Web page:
Given a smooth proper real algebraic variety can you find a smooth proper real algebraic variety defined over $\mathbb{Q}$ that is diffeomorphic to it?

7$\begingroup$ Probably the fake projective planes, which have no deformations and are not even defined over $\mathbb R$, provide counterexamples. $\endgroup$– Will SawinCommented Jun 9, 2020 at 18:27

1$\begingroup$ Do you mean defined over $\bar{{\mathbb Q}}$ rather than ${\mathbb Q}$? $\endgroup$– Moishe KohanCommented Jun 9, 2020 at 18:34

1$\begingroup$ I believe that Will's comment settles your question. As Moishe implicitly suggests, your question has a positive answer if you replace $\mathbb{Q}$ by $\bar{\mathbb{Q}}$. $\endgroup$– ChrisCommented Jun 9, 2020 at 19:20

8$\begingroup$ Wait, if it's not defined over $\bf R$ how can it be a "real algebraic variety"? $\endgroup$– Noam D. ElkiesCommented Jun 9, 2020 at 19:27

2$\begingroup$ @vrz The issue is that perturbing the equations a small amount may lead to a much smallerdimensional variety if the original equations have some redundancy, but that equations with redundancy are necessary (not everything is a complete intersection). There is no way the proof can be made to work. $\endgroup$– Will SawinCommented Jun 9, 2020 at 21:30
1 Answer
Edoardo Ballico and Alberto Tognoli proved in their paper "Algebraic models defined over $\mathbb{Q}$ of differential manifolds" (Geom. dedicata 42, 155161, 1992) that every compact differential manifold is diffeomorphic to the real points of a regular affine variety defined over $\mathbb{Q}$.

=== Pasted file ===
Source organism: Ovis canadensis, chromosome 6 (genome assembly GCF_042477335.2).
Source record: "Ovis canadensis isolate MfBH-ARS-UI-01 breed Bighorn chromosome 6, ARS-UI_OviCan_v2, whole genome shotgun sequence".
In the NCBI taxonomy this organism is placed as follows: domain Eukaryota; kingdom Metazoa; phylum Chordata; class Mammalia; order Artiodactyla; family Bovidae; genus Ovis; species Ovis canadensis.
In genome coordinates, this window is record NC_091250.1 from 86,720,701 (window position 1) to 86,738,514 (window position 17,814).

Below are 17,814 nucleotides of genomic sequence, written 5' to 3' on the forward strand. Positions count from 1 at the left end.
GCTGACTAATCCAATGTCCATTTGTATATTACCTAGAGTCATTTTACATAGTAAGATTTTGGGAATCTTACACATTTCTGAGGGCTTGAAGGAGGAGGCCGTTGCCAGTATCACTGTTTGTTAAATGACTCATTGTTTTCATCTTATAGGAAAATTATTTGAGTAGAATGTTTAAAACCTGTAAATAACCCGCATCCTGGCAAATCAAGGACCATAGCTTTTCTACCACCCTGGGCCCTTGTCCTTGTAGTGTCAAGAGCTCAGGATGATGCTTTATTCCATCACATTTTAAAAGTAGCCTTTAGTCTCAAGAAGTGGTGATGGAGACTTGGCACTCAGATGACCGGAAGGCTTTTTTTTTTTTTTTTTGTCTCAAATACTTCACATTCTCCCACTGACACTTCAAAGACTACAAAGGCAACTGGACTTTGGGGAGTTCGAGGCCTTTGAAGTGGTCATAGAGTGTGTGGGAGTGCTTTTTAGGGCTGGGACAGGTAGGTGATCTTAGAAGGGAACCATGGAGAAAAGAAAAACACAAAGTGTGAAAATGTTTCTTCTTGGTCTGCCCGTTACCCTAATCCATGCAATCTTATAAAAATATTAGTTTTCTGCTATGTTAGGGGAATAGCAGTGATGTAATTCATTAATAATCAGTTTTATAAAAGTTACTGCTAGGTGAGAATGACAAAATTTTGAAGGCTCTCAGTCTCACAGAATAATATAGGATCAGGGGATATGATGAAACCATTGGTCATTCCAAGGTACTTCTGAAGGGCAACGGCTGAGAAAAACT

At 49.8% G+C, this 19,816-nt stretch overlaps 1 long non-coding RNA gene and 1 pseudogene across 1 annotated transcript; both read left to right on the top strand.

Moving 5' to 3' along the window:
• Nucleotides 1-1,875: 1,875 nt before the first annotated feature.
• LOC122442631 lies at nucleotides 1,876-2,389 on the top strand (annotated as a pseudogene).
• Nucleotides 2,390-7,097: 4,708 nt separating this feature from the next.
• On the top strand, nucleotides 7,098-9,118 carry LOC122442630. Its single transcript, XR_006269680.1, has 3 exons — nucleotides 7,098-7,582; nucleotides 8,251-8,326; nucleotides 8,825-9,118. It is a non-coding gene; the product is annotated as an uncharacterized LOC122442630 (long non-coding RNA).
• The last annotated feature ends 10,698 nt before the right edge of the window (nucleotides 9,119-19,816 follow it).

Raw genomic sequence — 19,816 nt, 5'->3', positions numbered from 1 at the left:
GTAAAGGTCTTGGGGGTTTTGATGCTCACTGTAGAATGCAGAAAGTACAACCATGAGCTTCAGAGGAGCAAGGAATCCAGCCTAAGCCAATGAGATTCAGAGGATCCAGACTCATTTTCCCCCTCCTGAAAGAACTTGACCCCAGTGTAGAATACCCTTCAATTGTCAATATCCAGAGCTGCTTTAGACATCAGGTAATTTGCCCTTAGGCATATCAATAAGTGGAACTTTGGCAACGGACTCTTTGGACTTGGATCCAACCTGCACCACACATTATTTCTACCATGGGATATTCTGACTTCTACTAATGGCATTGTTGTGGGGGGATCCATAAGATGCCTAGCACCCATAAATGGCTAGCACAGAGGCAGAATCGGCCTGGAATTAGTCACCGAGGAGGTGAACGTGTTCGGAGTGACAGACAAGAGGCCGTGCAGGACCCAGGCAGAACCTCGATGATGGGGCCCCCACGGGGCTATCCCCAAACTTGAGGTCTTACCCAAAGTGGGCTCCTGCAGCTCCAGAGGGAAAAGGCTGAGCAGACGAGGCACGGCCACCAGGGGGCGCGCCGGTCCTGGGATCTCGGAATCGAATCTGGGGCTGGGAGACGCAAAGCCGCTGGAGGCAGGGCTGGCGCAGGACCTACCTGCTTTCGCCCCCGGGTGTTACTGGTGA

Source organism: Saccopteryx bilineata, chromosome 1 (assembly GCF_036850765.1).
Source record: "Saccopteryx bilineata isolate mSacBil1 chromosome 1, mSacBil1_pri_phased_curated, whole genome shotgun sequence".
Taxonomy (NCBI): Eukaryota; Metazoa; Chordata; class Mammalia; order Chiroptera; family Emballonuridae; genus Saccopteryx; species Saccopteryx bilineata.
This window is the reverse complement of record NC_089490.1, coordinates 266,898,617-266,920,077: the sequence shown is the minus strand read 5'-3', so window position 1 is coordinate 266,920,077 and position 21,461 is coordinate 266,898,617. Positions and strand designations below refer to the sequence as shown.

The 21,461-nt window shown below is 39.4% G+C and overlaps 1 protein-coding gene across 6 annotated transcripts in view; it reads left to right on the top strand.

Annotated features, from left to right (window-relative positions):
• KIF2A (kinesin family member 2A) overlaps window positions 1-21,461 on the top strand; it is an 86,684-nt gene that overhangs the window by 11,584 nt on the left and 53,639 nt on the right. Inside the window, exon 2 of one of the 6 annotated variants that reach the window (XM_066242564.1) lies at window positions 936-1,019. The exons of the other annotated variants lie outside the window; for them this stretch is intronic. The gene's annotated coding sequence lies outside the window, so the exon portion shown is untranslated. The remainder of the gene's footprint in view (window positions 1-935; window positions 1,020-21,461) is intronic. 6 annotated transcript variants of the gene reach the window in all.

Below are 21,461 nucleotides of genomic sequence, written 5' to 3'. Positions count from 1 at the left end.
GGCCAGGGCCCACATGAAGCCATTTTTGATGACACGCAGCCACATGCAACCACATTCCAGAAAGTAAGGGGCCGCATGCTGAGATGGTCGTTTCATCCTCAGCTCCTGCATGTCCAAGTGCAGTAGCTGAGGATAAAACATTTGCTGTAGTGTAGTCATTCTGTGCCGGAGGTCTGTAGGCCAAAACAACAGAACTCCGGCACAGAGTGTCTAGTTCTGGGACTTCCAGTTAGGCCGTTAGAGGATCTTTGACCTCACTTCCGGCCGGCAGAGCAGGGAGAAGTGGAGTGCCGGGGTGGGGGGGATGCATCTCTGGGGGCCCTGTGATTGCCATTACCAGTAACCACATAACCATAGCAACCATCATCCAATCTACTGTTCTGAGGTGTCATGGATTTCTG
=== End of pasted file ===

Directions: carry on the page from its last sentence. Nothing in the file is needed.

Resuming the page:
For nonsmooth algebraic varieties there are obstructions to descend from $\mathbb{R}$ to $\mathbb{Q}$, there is a recent paper by Adam Parusinski and Guillaume Rond "Algebraic varieties are homeomorphic to varieties defined over number fields" arXiv 1810.00808 on this subject.
Edit : let me recall some basic facts about real algebraic sets (I refer to "Real algebraic geometry" Bochnak, Coste and Roy).
A complete nonsingular affine real algebraic variety is projective (see BCR 3.4 p.7475)
An algebraic subset of $\mathbb{R}^n$ is complete if and only if it is closed and bounded (3.4.9 and 3.4.10).

$\begingroup$ but we want a proper variety not affine one $\endgroup$– user145520Commented Jun 10, 2020 at 5:57

$\begingroup$ As in the comment I just wrote to the OP, here by "real algebraic variety" is it meant something for which $1/(1+x^2)$ is a globally defined regular function on the real line or not? $\endgroup$– QfwfqCommented Jun 10, 2020 at 12:02

$\begingroup$ @Qfwfq I expect not (or it would be a quite exotic notion of "regular function") $\endgroup$– YCorCommented Jun 10, 2020 at 17:29

$\begingroup$ @YCor: I agree it'd be exotic, but see Example1.5 here [ web.math.unifi.it/gruppi/algebraicgeometry/RealAG_basic.pdf ]  if that injection of real points (which I think is regarded there as a "map of real varieties") came from a map of schemes, it would imply that $x/(1+x^2)$ was a regular function on the real line (consider the case $n=1$, take a component of that map and read it in the affine chart $x_1\neq 0$ of $\mathbb{P}^1$, and let $x=x_0/x_1$ be the homogeneous coordinate for that chart). Or am I misunderstanding something? $\endgroup$– QfwfqCommented Jun 10, 2020 at 19:04

$\begingroup$ @Qfwfq I don't think the authors uses the word "regular". I don't know if there's a standard name for a rational map that is regular on the set of real points. $\endgroup$– YCorCommented Jun 10, 2020 at 19:15